Students learn better in a diverse class. They are more analytical, and more engaged. The teaching environment is more enlightening. The discussion is livelier and more representative of real-world issues. These students are more open to perspectives that differ from their own and they are better prepared to become active participants in our society.

Most people recognize the value of having students of different races and ethnic origins live and learn together. (President Mary Sue Coleman's Address to the American Council on Education, February 17, 2003)

The problem is: Gurin's "empirical analyses" really don't prove much of anything, and they certainly don't prove what we would expect, based on Gurin's summary or Coleman's claims. We would expect phrases such as "Students who experienced the most racial and ethnic diversity in classroom settings" or "positive educational outcomes linked with diverse class environments" to have something to do with the ethnic or racial or gender mixes found in a typical classroom. A calculus class with all white males would not be diverse; a physics class with five African-Americans, five Latinos, five Asians and five white people, with the same number of males and females would be very "diverse."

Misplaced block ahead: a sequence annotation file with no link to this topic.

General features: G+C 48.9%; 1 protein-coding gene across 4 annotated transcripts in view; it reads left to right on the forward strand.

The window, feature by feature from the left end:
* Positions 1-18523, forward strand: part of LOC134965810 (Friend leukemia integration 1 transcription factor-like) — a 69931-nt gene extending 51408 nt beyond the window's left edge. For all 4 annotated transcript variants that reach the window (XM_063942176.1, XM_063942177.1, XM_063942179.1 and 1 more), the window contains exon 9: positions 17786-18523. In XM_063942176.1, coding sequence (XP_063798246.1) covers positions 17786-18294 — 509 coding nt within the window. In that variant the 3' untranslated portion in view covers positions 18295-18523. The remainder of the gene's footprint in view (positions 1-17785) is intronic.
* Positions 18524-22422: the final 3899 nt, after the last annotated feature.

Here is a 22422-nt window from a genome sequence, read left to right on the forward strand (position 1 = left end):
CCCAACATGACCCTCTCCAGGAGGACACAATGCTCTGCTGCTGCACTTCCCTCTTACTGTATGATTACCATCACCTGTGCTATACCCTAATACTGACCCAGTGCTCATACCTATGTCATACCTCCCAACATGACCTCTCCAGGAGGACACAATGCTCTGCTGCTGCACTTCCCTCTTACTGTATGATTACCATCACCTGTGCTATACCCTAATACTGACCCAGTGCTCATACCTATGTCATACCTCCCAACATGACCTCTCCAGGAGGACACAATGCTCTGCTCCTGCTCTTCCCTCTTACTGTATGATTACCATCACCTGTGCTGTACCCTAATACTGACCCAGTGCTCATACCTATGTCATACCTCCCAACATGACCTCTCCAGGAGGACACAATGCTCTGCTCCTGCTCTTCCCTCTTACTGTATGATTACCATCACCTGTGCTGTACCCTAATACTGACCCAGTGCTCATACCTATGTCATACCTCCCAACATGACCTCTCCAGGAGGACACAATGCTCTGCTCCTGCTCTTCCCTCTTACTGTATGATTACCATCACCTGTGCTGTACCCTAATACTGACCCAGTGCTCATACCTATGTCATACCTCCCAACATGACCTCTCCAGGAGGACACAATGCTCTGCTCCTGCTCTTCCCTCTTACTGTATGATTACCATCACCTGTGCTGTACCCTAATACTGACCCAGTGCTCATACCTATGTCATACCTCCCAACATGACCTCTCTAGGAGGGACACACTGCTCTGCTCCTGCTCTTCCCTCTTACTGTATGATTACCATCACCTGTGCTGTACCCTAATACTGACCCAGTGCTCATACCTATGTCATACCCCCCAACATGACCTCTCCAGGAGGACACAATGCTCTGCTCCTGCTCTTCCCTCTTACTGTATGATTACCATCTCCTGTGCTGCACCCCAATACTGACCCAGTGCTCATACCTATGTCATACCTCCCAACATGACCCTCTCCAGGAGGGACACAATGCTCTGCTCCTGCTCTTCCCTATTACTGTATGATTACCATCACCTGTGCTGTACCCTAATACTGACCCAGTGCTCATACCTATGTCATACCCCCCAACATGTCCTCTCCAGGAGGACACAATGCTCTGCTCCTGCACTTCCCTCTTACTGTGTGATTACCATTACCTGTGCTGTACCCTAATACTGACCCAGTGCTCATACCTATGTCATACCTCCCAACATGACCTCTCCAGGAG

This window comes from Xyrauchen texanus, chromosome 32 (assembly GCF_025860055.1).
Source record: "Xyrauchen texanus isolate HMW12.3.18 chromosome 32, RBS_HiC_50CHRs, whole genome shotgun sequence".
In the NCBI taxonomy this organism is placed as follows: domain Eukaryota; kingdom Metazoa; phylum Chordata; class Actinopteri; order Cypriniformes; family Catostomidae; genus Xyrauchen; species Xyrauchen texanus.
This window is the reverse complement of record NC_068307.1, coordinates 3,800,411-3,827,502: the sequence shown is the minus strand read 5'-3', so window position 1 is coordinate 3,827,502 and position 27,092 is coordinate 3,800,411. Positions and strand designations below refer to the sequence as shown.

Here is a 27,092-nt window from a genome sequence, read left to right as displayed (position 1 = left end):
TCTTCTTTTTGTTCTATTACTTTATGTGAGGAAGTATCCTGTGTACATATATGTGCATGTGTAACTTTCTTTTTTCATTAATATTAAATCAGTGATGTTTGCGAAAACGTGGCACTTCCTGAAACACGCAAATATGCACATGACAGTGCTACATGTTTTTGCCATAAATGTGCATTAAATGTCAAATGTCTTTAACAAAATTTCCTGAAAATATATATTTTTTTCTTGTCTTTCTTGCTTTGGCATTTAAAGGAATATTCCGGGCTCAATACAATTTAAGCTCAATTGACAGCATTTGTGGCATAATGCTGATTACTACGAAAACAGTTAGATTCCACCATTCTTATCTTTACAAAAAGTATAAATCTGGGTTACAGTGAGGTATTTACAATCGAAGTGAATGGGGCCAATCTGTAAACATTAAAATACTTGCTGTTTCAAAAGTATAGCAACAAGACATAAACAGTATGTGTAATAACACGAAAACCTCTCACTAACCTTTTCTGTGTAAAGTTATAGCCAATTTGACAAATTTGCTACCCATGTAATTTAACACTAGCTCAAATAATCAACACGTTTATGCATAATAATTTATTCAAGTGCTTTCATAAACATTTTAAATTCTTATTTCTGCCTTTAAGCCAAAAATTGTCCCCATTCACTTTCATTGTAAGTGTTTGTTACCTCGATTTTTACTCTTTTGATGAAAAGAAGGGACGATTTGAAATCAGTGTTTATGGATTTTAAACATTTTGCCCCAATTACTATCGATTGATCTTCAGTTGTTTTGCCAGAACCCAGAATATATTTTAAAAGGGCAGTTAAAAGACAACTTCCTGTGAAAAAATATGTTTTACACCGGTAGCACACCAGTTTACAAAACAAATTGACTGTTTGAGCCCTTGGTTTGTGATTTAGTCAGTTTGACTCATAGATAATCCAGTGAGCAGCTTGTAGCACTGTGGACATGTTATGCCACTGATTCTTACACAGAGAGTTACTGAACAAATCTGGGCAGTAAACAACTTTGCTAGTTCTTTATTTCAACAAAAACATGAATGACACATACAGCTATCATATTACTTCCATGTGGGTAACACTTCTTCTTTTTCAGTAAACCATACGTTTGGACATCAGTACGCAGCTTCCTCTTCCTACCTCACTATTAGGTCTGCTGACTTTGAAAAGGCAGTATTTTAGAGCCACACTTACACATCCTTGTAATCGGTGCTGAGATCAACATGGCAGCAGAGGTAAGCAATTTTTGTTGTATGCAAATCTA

Gurin's measures of "classroom diversity" are not what we would expect. In her first study, the measure is whether or not a student took an "ethnic studies course." In her second study, it is measured by "Extent of exposure in classes to information/activities devoted to understanding other racial/ethnic relationships" and "Had a course that had inportant impact on student's views of racial/ethnic diversity and multiculturalism." (Expert Report of Patricia Gurin: Appendix C, The Studies, Methods and Measures)

The "outcomes" Gurin measures are also questionable. For example, "Have learned a great deal about contributions to American society of other racial/ethnic groups" is listed as a "democracy outcome." (Appendix C) Such learning is a fine thing, but it is also, we would think, the sort of thing taught in ethnic studies classes. So the correlation between "classroom diversity," as defined by Gurin, and that particular "democracy outcome," as defined by Gurin, is unremarkable.